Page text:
Everything you need to know about Forza Horizon 4.
Xbox One, PC
Release Date:October 2, 2018
Forza Horizon, the subseries of the Forza franchise that has arguably grown even bigger than Motorsport, is returning for its fourth instalment. Playground Games are taking the helm once again, and bringing about a vast number of changes and improvements, to build on the solid foundation they’ve laid down over the course of the last three games. With a change in setting, an addition of major new mechanics, and improvements to the game’s multiplayer aspects, Forza Horizon 4 promises to be an ambitious title.
Forza Horizon 3 launched in September of 2016, so presumably, Horizon 4 will have seen a development time of roughly two years by the time it launches. The game was announced at Microsoft’s E3 2018 press conference. Just like its predecessor, it will be coming out for the Xbox One and PC, and will feature Xbox Play Anywhere support, so you will be able to play the game on both platforms with a single digital purchase on any one of them. Forza Horizon 4 will also feature Xbox One X enhancements, chief among them being a frame-rate of 60 FPS.
Forza Horizon 4’s setting is, of course, changing. Where Forza Horizon 3 was set in the Australian Outback, its sequel is set in Great Britain, which is where Playrgound Games are based themselves (so expect a loving re-creation). The setting has been described as a “highly stylized” version of the game, so just like its predecessors, it will not be worrying about accuracy and authenticity much, as much as it will be focused on creating a fun sandbox playground that is based on and somewhat resembles real life locations. The map will mostly cover Scotland and the Lake District of North West England. The size of the game’s map will roughly be the same as that in Forza Horizon 3. While most of your time will obviously be spent zooming about in this open world, you can also put down your roots should you wish to do so. Players can purchase houses from a selection of 12 given properties within the game, and these range from everything to cozy, homey cottages, to larger, sprawling mansions. Hunstman Lodge and Edinburgh Castle, for instance, are two of the twelve properties in the game’s map that players can purchase.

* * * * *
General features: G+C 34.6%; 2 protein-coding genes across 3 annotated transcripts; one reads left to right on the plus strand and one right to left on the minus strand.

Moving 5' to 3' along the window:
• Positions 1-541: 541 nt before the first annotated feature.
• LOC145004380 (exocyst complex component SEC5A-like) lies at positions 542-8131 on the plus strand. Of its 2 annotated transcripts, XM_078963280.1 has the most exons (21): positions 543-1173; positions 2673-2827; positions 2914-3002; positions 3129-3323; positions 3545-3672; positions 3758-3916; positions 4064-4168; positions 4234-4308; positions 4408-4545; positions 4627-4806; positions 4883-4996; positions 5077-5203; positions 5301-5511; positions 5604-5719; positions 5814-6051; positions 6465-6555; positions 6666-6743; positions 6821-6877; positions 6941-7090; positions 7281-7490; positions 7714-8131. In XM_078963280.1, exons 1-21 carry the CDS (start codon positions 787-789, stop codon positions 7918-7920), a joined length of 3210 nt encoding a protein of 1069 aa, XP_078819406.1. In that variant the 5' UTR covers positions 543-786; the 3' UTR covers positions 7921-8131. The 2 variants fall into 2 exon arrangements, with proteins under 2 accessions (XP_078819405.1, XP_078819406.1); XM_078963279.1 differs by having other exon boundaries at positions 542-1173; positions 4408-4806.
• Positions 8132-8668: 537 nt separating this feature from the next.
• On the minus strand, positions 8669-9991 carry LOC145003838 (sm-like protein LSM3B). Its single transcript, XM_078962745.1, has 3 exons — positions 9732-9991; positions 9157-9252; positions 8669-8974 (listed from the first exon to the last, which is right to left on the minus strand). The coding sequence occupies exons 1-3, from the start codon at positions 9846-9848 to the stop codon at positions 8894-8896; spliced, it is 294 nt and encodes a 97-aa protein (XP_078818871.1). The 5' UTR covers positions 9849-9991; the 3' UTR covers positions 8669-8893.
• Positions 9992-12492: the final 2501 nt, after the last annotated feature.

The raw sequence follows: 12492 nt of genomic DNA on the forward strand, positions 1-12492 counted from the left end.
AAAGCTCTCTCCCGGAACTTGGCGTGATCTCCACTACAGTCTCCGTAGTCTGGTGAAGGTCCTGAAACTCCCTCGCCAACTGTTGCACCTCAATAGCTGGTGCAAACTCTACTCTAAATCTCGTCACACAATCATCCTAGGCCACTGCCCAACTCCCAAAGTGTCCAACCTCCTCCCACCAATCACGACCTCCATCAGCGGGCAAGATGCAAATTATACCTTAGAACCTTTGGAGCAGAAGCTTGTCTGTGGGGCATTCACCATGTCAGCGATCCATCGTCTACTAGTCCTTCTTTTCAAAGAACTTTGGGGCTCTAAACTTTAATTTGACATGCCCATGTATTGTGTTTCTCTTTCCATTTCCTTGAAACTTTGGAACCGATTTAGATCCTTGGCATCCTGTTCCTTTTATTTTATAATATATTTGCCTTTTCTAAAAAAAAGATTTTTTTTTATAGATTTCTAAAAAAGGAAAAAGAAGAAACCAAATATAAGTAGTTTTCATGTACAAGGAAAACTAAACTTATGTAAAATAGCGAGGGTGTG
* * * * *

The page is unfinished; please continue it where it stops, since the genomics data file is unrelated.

What do you do with a house, though? These houses will have both cosmetic perks, as well as upgrades that will influence gameplay. Additionally, you can just park your vehicles outside your houses and click photos- that’s never not fun, right? Importantly, though, this feature will be exclusive to single player. Forza Horizon 4 will also include player customization- of course, this will be just cosmetic, since you’ll be customizing the driver, which can’t really affect your driving stats. There will be 14 preset characters to choose from, as well as 500 apparel options in total and 50 emotes. Clothing options, by the way, can be earned through gameplay, but can also be purchased directly, which, we’re assuming, is where microtransactions will come in.
As for the roster of vehicles in the game, Forza Horizon 4 will have a total of 450 cars, and while that’s not as much as the jaw-dropping over 700 vehicles of Forza Motorsport 7, it’s still quite a lot. These 450 cars will span across 100 licensed manufacturers. Each car will have its own skill tree and will be levelled up separately, while each skill tree will also have upto sixteen perks. Cars can also be bought from or sold to other players at the Auction House. The headline feature in Forza Horizon 4, though, is obviously that of seasons. Winter, Summer, Autumn, and Spring will be the four seasons included in the game, and these will bring about dynamic changes to how you drive, and even the world itself. Every season will last a week in real time, and these will be fixed across the game’s servers, meaning every player will experience the same seasons and seasonal changes. How does this affect the game itself, though?